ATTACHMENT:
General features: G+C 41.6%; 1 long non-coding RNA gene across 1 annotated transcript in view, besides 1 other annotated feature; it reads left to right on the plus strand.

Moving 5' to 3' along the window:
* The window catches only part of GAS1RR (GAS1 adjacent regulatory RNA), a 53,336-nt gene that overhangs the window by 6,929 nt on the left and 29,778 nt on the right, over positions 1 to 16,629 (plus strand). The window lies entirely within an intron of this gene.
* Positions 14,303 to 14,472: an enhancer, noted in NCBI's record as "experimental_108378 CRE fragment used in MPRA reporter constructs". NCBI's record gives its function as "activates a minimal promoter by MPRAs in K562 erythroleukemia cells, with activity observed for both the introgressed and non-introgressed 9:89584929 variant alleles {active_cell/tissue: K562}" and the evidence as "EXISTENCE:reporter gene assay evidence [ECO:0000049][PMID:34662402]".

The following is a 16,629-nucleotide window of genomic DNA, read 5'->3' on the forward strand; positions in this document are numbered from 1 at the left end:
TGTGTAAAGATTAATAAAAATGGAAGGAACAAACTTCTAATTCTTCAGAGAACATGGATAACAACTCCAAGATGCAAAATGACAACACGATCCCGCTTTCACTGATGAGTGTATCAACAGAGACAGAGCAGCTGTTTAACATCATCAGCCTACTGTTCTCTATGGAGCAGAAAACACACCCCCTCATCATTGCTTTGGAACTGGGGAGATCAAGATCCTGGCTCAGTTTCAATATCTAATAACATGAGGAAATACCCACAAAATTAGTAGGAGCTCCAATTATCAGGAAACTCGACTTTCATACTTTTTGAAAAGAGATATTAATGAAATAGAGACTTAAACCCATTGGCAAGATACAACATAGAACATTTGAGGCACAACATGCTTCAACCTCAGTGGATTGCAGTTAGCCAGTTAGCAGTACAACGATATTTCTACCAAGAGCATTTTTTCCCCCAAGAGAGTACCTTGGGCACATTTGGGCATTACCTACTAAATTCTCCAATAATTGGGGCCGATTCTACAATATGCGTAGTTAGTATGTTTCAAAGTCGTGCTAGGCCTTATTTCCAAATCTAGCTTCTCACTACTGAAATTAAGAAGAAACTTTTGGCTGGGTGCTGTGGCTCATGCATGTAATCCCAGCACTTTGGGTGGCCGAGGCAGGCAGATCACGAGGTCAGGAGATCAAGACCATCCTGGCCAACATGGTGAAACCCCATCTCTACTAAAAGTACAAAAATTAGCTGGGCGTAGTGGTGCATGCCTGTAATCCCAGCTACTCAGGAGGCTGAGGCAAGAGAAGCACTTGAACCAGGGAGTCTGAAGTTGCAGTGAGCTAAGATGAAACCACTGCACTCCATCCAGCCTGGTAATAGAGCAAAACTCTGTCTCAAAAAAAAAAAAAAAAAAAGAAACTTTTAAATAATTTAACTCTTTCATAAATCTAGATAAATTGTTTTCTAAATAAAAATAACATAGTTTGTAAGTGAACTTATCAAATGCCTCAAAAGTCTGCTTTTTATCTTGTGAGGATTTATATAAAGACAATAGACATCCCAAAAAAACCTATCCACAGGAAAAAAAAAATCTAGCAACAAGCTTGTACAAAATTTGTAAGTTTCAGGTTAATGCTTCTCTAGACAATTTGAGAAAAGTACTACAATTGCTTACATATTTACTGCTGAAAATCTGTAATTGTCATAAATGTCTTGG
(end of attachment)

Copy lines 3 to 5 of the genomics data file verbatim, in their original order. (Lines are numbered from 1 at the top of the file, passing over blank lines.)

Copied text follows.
* The window catches only part of GAS1RR (GAS1 adjacent regulatory RNA), a 53,336-nt gene that overhangs the window by 6,929 nt on the left and 29,778 nt on the right, over positions 1 to 16,629 (plus strand). The window lies entirely within an intron of this gene.
* Positions 14,303 to 14,472: an enhancer, noted in NCBI's record as "experimental_108378 CRE fragment used in MPRA reporter constructs". NCBI's record gives its function as "activates a minimal promoter by MPRAs in K562 erythroleukemia cells, with activity observed for both the introgressed and non-introgressed 9:89584929 variant alleles {active_cell/tissue: K562}" and the evidence as "EXISTENCE:reporter gene assay evidence [ECO:0000049][PMID:34662402]".

The following is a 16,629-nucleotide window of genomic DNA, read 5'->3' on the forward strand; positions in this document are numbered from 1 at the left end: